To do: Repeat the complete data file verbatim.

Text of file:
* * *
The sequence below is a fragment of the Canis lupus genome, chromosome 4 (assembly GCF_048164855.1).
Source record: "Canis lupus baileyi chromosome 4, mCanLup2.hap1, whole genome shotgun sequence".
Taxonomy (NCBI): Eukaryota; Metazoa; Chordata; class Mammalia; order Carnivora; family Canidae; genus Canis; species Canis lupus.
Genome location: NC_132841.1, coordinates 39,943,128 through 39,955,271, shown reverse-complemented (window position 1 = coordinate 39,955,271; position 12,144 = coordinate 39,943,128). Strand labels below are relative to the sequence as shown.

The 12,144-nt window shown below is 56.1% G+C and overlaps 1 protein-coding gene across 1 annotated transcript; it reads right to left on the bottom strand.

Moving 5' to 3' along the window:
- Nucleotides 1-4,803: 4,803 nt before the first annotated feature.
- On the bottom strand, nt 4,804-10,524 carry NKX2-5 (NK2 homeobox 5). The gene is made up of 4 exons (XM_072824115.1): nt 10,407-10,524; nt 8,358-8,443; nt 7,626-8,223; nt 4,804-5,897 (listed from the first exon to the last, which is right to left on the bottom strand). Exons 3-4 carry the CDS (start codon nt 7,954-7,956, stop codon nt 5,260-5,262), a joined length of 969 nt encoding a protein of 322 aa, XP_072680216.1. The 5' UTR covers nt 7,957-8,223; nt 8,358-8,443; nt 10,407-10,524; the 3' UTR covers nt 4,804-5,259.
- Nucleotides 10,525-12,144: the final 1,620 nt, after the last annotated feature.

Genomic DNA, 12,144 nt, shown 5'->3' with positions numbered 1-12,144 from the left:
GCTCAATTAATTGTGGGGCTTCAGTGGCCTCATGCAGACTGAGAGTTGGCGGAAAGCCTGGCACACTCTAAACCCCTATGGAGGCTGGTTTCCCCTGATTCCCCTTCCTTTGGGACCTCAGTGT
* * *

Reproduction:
The sequence below is a fragment of the Canis lupus genome, chromosome 4 (assembly GCF_048164855.1).
Source record: "Canis lupus baileyi chromosome 4, mCanLup2.hap1, whole genome shotgun sequence".
Taxonomy (NCBI): Eukaryota; Metazoa; Chordata; class Mammalia; order Carnivora; family Canidae; genus Canis; species Canis lupus.
Genome location: NC_132841.1, coordinates 39,943,128 through 39,955,271, shown reverse-complemented (window position 1 = coordinate 39,955,271; position 12,144 = coordinate 39,943,128). Strand labels below are relative to the sequence as shown.

The 12,144-nt window shown below is 56.1% G+C and overlaps 1 protein-coding gene across 1 annotated transcript; it reads right to left on the bottom strand.

Moving 5' to 3' along the window:
- Nucleotides 1-4,803: 4,803 nt before the first annotated feature.
- On the bottom strand, nt 4,804-10,524 carry NKX2-5 (NK2 homeobox 5). The gene is made up of 4 exons (XM_072824115.1): nt 10,407-10,524; nt 8,358-8,443; nt 7,626-8,223; nt 4,804-5,897 (listed from the first exon to the last, which is right to left on the bottom strand). Exons 3-4 carry the CDS (start codon nt 7,954-7,956, stop codon nt 5,260-5,262), a joined length of 969 nt encoding a protein of 322 aa, XP_072680216.1. The 5' UTR covers nt 7,957-8,223; nt 8,358-8,443; nt 10,407-10,524; the 3' UTR covers nt 4,804-5,259.
- Nucleotides 10,525-12,144: the final 1,620 nt, after the last annotated feature.

Genomic DNA, 12,144 nt, shown 5'->3' with positions numbered 1-12,144 from the left:
GCTCAATTAATTGTGGGGCTTCAGTGGCCTCATGCAGACTGAGAGTTGGCGGAAAGCCTGGCACACTCTAAACCCCTATGGAGGCTGGTTTCCCCTGATTCCCCTTCCTTTGGGACCTCAGTGT